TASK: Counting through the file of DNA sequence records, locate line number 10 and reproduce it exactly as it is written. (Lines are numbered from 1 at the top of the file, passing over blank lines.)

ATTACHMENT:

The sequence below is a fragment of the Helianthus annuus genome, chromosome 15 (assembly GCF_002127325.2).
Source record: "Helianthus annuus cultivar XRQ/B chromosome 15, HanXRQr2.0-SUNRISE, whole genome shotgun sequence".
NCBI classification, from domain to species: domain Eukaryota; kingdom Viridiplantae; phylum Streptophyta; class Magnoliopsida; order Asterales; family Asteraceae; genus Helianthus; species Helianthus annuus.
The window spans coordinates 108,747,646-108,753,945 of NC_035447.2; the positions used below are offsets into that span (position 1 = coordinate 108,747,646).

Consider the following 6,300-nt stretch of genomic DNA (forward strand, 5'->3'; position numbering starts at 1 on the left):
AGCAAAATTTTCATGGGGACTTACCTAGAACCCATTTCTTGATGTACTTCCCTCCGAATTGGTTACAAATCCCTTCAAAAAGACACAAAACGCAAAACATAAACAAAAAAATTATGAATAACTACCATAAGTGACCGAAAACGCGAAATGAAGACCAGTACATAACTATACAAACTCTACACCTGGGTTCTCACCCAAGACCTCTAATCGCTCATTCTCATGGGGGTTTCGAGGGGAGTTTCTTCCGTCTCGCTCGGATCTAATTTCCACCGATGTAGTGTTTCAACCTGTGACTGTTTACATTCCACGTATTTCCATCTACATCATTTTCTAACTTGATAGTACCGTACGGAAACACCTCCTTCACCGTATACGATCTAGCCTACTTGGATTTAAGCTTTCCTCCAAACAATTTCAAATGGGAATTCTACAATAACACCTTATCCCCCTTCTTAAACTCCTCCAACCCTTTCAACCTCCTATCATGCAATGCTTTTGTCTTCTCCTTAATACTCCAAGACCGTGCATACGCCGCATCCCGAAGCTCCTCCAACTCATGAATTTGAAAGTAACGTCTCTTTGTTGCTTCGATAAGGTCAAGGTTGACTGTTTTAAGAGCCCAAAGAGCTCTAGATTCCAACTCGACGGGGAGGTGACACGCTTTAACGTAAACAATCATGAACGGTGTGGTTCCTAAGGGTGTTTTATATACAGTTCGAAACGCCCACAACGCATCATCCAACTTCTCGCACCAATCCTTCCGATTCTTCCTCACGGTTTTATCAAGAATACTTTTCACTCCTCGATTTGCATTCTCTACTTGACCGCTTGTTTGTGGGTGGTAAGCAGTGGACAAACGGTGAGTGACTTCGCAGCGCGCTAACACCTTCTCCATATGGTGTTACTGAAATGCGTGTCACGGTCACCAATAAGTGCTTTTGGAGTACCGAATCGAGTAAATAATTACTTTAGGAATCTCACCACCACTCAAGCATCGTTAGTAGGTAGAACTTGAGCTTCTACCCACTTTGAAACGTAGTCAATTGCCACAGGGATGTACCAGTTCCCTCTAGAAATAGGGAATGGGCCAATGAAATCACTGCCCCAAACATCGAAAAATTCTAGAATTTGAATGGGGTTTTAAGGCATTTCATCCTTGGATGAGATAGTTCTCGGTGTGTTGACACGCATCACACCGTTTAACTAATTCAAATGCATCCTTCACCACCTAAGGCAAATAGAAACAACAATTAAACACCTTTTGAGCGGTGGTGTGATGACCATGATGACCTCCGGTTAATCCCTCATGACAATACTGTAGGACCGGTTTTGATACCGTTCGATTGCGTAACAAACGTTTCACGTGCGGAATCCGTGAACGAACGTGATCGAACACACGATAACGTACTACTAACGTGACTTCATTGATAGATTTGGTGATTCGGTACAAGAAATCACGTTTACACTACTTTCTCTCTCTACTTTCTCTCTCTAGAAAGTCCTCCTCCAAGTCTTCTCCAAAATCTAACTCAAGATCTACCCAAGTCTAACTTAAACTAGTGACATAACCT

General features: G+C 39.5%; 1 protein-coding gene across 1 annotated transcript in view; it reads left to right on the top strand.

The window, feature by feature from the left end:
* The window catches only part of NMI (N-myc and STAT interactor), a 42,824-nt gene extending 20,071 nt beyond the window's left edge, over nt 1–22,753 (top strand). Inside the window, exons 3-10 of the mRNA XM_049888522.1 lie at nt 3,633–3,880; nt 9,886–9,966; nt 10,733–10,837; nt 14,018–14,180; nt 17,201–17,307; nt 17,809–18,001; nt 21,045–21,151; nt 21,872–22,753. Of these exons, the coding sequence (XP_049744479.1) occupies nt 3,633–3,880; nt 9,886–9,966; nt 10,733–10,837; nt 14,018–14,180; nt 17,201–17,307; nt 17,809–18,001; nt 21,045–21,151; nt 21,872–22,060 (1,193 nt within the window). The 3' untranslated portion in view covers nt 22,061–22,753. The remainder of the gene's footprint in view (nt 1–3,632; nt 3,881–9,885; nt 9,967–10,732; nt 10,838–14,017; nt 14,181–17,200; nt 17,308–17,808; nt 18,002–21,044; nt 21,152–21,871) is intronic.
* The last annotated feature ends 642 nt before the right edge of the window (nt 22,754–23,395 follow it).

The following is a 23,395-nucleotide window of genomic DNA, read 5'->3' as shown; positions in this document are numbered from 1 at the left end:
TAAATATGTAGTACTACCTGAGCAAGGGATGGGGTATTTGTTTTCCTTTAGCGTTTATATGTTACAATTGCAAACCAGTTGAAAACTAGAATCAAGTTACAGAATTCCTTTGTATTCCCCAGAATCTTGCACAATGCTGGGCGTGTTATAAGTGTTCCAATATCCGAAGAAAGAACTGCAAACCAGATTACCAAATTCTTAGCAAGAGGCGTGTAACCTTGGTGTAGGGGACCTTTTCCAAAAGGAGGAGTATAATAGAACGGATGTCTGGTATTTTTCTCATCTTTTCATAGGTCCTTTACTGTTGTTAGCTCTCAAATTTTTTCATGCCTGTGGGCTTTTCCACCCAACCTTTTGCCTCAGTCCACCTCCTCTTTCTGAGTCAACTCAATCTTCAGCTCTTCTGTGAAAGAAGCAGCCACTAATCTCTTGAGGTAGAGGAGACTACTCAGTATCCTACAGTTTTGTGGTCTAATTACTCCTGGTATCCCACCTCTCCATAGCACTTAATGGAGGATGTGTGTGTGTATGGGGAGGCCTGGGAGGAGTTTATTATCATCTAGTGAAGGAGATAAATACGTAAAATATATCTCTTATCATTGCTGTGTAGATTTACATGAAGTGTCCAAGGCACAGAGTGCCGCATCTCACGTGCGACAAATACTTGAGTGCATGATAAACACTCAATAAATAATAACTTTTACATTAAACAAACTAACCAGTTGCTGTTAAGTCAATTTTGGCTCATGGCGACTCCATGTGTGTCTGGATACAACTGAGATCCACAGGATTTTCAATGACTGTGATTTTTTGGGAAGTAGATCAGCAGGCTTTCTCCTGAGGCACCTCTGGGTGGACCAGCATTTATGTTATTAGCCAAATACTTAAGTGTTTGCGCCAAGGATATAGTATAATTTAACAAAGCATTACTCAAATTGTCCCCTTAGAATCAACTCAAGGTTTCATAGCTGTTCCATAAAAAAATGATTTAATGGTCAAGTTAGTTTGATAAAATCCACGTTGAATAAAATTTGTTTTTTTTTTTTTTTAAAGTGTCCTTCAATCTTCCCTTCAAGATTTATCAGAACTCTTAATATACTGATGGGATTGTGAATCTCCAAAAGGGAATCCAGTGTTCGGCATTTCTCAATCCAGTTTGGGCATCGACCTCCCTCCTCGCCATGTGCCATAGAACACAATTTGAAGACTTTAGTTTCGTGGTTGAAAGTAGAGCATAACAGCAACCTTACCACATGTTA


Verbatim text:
* The last annotated feature ends 642 nt before the right edge of the window (nt 22,754–23,395 follow it).